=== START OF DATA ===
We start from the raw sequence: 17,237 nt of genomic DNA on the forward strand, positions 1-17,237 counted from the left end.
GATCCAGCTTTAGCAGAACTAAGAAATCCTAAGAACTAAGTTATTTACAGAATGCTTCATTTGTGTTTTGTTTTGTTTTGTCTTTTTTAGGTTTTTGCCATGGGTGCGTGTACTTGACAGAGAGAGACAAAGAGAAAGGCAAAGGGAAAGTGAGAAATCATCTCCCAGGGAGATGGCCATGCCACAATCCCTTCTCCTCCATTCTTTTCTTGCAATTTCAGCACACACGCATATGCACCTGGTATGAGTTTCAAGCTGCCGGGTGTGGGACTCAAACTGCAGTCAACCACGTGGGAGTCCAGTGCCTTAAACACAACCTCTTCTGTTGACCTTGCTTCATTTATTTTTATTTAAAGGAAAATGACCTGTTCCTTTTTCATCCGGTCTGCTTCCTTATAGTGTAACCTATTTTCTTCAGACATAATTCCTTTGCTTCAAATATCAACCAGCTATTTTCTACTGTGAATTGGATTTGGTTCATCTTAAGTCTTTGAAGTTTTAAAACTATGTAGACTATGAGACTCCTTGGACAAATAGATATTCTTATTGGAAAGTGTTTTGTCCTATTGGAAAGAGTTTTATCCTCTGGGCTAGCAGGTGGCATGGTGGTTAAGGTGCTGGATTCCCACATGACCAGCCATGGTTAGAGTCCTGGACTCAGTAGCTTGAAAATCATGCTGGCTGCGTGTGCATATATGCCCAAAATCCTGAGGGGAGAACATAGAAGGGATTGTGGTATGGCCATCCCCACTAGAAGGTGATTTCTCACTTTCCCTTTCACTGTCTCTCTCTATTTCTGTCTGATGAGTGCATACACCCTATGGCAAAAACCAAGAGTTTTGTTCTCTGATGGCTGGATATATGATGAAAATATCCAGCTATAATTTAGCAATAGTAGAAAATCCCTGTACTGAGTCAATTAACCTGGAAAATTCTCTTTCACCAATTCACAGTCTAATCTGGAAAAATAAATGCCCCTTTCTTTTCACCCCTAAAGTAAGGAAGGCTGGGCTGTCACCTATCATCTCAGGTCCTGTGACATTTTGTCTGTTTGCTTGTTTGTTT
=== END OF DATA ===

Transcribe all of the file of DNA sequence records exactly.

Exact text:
We start from the raw sequence: 17,237 nt of genomic DNA on the forward strand, positions 1-17,237 counted from the left end.
GATCCAGCTTTAGCAGAACTAAGAAATCCTAAGAACTAAGTTATTTACAGAATGCTTCATTTGTGTTTTGTTTTGTTTTGTCTTTTTTAGGTTTTTGCCATGGGTGCGTGTACTTGACAGAGAGAGACAAAGAGAAAGGCAAAGGGAAAGTGAGAAATCATCTCCCAGGGAGATGGCCATGCCACAATCCCTTCTCCTCCATTCTTTTCTTGCAATTTCAGCACACACGCATATGCACCTGGTATGAGTTTCAAGCTGCCGGGTGTGGGACTCAAACTGCAGTCAACCACGTGGGAGTCCAGTGCCTTAAACACAACCTCTTCTGTTGACCTTGCTTCATTTATTTTTATTTAAAGGAAAATGACCTGTTCCTTTTTCATCCGGTCTGCTTCCTTATAGTGTAACCTATTTTCTTCAGACATAATTCCTTTGCTTCAAATATCAACCAGCTATTTTCTACTGTGAATTGGATTTGGTTCATCTTAAGTCTTTGAAGTTTTAAAACTATGTAGACTATGAGACTCCTTGGACAAATAGATATTCTTATTGGAAAGTGTTTTGTCCTATTGGAAAGAGTTTTATCCTCTGGGCTAGCAGGTGGCATGGTGGTTAAGGTGCTGGATTCCCACATGACCAGCCATGGTTAGAGTCCTGGACTCAGTAGCTTGAAAATCATGCTGGCTGCGTGTGCATATATGCCCAAAATCCTGAGGGGAGAACATAGAAGGGATTGTGGTATGGCCATCCCCACTAGAAGGTGATTTCTCACTTTCCCTTTCACTGTCTCTCTCTATTTCTGTCTGATGAGTGCATACACCCTATGGCAAAAACCAAGAGTTTTGTTCTCTGATGGCTGGATATATGATGAAAATATCCAGCTATAATTTAGCAATAGTAGAAAATCCCTGTACTGAGTCAATTAACCTGGAAAATTCTCTTTCACCAATTCACAGTCTAATCTGGAAAAATAAATGCCCCTTTCTTTTCACCCCTAAAGTAAGGAAGGCTGGGCTGTCACCTATCATCTCAGGTCCTGTGACATTTTGTCTGTTTGCTTGTTTGTTT